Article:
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News, developments and articles from Regina Coeli
Learning the Dutch language is inextricably bound up with learning how Dutch culture works. One of the traditions is Princes’ Day on which the Budget for the coming year is presented. Specific words are closely linked to the events that take place on Princes’ Day like troonrede, algemene beschouwingen and gouden koets.
It’s no secret that the Dutch are direct and adore succinct communication. For the Dutch, it’s more important to convey a message clearly than to do so with a great deal of tact. They are more task- and result-driven than they are focused on building good relationships. The Dutch are therefore also not big on small talk (koetjes en kalfjes) in a business context. This is because, in the Dutch culture, relationships aren’t necessary for getting the job done—but they can of course help!
In the average Dutch company, a unique language is spoken at management level: Dutch ‘management speak’. If you deal with a lot of Dutch people on the work floor, you’ll hear these terms being used all the time. It’s then that you might realize that a course in social Dutch may not be quite enough for understanding what in the world someone is talking about.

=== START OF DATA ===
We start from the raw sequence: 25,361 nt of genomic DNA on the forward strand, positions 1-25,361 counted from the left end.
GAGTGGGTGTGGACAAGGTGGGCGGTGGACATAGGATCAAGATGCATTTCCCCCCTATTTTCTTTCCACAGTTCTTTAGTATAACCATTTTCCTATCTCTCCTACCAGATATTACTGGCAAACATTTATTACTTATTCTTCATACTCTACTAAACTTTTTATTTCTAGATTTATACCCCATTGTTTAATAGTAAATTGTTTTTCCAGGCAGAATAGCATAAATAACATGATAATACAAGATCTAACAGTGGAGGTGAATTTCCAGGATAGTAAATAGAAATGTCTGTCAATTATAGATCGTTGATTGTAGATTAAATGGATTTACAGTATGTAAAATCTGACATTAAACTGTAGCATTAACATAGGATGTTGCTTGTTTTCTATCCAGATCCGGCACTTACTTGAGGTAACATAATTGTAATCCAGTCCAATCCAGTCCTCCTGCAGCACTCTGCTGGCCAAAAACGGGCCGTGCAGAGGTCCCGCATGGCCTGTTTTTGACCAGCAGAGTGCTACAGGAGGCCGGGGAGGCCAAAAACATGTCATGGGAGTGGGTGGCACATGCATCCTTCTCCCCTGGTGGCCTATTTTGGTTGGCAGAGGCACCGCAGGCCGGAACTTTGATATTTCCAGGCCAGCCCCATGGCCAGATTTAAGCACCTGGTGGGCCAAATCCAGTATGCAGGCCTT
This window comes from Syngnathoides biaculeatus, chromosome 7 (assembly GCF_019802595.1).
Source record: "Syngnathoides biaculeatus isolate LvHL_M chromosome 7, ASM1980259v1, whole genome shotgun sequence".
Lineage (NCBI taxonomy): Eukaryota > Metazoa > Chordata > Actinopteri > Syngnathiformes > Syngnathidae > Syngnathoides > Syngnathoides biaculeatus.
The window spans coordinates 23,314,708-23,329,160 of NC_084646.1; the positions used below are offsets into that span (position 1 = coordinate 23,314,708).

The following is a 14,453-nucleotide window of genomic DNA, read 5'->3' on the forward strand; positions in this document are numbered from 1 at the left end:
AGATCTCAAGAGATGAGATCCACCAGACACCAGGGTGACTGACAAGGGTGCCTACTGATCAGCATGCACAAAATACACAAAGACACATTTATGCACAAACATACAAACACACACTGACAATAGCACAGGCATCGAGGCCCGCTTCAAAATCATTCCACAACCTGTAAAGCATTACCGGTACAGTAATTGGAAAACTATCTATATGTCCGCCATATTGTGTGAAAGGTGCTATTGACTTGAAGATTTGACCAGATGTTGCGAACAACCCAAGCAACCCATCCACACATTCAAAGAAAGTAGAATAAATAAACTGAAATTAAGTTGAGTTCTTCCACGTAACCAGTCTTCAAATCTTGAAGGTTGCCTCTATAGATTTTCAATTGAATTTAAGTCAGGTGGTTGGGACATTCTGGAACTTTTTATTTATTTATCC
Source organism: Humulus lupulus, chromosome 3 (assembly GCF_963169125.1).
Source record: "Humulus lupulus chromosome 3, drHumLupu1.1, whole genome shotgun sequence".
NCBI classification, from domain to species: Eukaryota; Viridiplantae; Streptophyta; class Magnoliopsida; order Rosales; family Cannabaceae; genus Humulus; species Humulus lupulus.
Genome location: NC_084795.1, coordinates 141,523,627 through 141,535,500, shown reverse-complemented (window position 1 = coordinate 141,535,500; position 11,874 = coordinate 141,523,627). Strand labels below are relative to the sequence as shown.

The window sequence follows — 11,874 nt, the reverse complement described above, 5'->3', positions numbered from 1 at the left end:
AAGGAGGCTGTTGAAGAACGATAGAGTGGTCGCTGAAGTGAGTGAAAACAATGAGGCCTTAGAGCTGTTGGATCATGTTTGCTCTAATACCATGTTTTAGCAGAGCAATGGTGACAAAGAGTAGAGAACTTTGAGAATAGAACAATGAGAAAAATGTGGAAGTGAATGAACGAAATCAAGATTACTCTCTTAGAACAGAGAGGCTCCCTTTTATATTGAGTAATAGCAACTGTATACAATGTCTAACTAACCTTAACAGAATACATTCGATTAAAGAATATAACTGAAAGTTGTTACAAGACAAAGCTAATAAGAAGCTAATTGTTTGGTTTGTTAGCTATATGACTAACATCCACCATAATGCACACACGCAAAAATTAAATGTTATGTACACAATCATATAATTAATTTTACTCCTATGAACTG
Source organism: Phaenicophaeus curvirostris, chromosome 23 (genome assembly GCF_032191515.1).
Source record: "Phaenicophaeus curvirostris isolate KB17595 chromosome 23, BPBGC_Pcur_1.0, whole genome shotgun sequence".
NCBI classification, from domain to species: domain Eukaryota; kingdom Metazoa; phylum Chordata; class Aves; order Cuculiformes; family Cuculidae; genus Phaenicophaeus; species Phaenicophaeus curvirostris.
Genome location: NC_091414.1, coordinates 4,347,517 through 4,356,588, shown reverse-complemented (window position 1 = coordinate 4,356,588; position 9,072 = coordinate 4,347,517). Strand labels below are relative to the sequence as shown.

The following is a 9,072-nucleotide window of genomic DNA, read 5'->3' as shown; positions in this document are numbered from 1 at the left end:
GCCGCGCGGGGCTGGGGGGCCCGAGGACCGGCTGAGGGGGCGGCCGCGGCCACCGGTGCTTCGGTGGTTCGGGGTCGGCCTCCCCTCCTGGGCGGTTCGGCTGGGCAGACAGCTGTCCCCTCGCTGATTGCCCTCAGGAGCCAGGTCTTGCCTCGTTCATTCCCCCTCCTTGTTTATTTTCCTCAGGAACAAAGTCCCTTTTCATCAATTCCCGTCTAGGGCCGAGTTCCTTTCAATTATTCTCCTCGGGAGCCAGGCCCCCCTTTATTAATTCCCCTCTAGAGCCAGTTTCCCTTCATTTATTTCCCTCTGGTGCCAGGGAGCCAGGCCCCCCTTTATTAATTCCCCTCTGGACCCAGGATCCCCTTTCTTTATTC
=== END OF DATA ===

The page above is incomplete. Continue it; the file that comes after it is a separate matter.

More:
Expats in the Netherlands who want to speak better Dutch are better off asking Dutch people to speak Dutch with them. Not to make it easier—most Dutch people can easily switch to English and enjoy speaking the language—but to get better in the language. Even the best Dutch course is no substitute for what you can learn in practice. You have to log the hours!
If you already speak Dutch quite well, you are ready for the next challenge: understanding and correctly using Dutch expressions. Expressions are used and abused by the Dutch, so watch out: the Dutch make mistakes with them! If you know the origin of an expression, it is easier to use them correctly. Have a look below at five commonly-used Dutch expressions. Try your hand at using them in your communication!
Many expats who live and work in the Netherlands think it’s not really necessary to learn Dutch. English is the lingua franca at many large companies and when it isn’t, Dutch colleagues will quickly switch to English to accommodate those who don’t speak their language. The Dutch really enjoy speaking English. You can even get by using only English in your free time. So why should you bother learning Dutch? We’d like to give you three solid reasons for doing so.